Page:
Neuropsychological follow-up in neonatal screening: Issues, methods and findings

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Abstract

There are several ongoing studies of psychological outcome in children identified through neonatal screening with phenylketonuria, congenital hypothyroidism or congenital adrenal hyperplasia. These studies document the reduction in mental retardation, learning difficulties and behaviour problems associated with neonatal screening. They also describe other behavioural changes resulting from these disorders. Some behavioural changes are transient or preventable with early diagnosis and treatment, whereas some appear to be irreversible, reflecting permanent brain effects of abnormalities associated with the disease. Despite the variety of disorders studied, there are commonalities in approach and issues, including a developmental neuropsychological perspective resulting in behavioural assessments specific to the disorder and its likely manifestations, a recognition that behaviour may change across time in association with brain development and an understanding of the neural mechanisms underlying the behavioural changes. Assessments go beyond IQ, and include specific intellectual abilities, social behaviour, temperament, behaviour problems and identity. Behavioural changes are related to specific characteristics of the disease and its treatment, including the timing of exposure to abnormal hormones and/or neurotransmitters, the severity of the disease, and the age at initiation and adequacy of treatment. These studies provide information about the ways in which hormones and neurotransmitters affect the development and ongoing function of the brain, and an understanding of the ways in which neonatal screening results in improved psychological outcome. They also provide models for psychological follow-up of other disorders detected through neonatal screening.

Original languageEnglish (US)
Pages (from-to)83-87
Number of pages5
JournalActa Paediatrica, International Journal of Paediatrics, Supplement
Volume88
Issue number432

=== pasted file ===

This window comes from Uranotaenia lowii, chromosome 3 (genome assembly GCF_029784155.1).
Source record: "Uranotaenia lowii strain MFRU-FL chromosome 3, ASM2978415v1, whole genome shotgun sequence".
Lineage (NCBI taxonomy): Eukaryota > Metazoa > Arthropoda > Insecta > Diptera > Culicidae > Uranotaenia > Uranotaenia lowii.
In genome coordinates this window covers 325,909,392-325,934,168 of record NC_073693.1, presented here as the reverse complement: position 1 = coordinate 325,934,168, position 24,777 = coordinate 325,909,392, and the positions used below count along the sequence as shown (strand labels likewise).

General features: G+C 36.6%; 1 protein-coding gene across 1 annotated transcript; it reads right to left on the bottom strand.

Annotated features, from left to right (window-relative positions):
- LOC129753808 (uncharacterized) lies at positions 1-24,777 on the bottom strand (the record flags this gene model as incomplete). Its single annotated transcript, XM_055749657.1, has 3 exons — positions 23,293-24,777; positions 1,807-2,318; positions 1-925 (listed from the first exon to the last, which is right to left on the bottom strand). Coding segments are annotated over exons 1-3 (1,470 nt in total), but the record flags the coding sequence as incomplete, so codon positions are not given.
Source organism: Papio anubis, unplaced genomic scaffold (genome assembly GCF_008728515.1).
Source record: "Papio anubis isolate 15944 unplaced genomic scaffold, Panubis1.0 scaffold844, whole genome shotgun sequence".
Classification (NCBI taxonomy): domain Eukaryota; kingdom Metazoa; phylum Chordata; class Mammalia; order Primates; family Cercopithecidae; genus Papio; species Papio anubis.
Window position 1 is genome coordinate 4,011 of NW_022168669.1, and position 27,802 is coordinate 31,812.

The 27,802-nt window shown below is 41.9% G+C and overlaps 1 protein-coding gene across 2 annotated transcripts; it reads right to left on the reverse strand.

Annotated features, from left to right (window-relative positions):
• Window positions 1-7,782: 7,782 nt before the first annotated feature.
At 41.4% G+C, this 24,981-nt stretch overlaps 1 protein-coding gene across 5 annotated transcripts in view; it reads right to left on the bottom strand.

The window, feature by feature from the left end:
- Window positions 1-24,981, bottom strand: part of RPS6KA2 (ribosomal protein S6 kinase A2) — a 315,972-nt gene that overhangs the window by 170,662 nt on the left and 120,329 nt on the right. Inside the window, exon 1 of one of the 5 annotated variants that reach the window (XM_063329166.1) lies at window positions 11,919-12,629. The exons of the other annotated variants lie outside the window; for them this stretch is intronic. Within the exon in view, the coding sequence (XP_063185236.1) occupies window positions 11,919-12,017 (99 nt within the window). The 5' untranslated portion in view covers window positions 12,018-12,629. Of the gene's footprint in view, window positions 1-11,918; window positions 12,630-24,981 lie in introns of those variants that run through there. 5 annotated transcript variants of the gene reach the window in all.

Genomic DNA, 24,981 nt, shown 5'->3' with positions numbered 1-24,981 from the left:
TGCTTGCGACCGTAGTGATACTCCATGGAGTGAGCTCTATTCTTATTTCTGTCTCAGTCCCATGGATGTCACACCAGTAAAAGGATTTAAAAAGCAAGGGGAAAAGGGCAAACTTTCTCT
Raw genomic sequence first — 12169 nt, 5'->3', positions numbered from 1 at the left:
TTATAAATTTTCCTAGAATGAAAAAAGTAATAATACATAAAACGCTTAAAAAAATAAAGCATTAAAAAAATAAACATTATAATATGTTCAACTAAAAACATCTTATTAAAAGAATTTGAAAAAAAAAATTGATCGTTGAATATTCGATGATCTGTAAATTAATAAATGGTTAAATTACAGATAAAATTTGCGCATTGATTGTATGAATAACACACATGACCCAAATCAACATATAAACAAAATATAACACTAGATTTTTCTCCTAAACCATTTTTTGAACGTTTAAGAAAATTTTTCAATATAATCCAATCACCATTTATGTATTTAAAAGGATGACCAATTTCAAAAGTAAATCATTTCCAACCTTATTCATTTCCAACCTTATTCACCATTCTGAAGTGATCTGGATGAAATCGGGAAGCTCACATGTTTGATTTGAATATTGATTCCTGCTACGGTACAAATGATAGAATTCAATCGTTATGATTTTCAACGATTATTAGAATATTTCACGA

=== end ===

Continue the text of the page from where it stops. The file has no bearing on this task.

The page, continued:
StatePublished - Dec 1 1999

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Neonatal Screening
Neurotransmitter Agents
Brain
Hormones
Psychological Models
Psychology
Congenital Hypothyroidism
Congenital Adrenal Hyperplasia
Phenylketonurias
Aptitude
Temperament
Social Behavior
Intellectual Disability
Early Diagnosis
Therapeutics
Outcome Assessment (Health Care)
Learning
Problem Behavior

All Science Journal Classification (ASJC) codes

  • Pediatrics, Perinatology, and Child Health

Cite this

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abstract = "There are several ongoing studies of psychological outcome in children identified through neonatal screening with phenylketonuria, congenital hypothyroidism or congenital adrenal hyperplasia. These studies document the reduction in mental retardation, learning difficulties and behaviour problems associated with neonatal screening. They also describe other behavioural changes resulting from these disorders. Some behavioural changes are transient or preventable with early diagnosis and treatment, whereas some appear to be irreversible, reflecting permanent brain effects of abnormalities associated with the disease. Despite the variety of disorders studied, there are commonalities in approach and issues, including a developmental neuropsychological perspective resulting in behavioural assessments specific to the disorder and its likely manifestations, a recognition that behaviour may change across time in association with brain development and an understanding of the neural mechanisms underlying the behavioural changes. Assessments go beyond IQ, and include specific intellectual abilities, social behaviour, temperament, behaviour problems and identity. Behavioural changes are related to specific characteristics of the disease and its treatment, including the timing of exposure to abnormal hormones and/or neurotransmitters, the severity of the disease, and the age at initiation and adequacy of treatment. These studies provide information about the ways in which hormones and neurotransmitters affect the development and ongoing function of the brain, and an understanding of the ways in which neonatal screening results in improved psychological outcome. They also provide models for psychological follow-up of other disorders detected through neonatal screening.",
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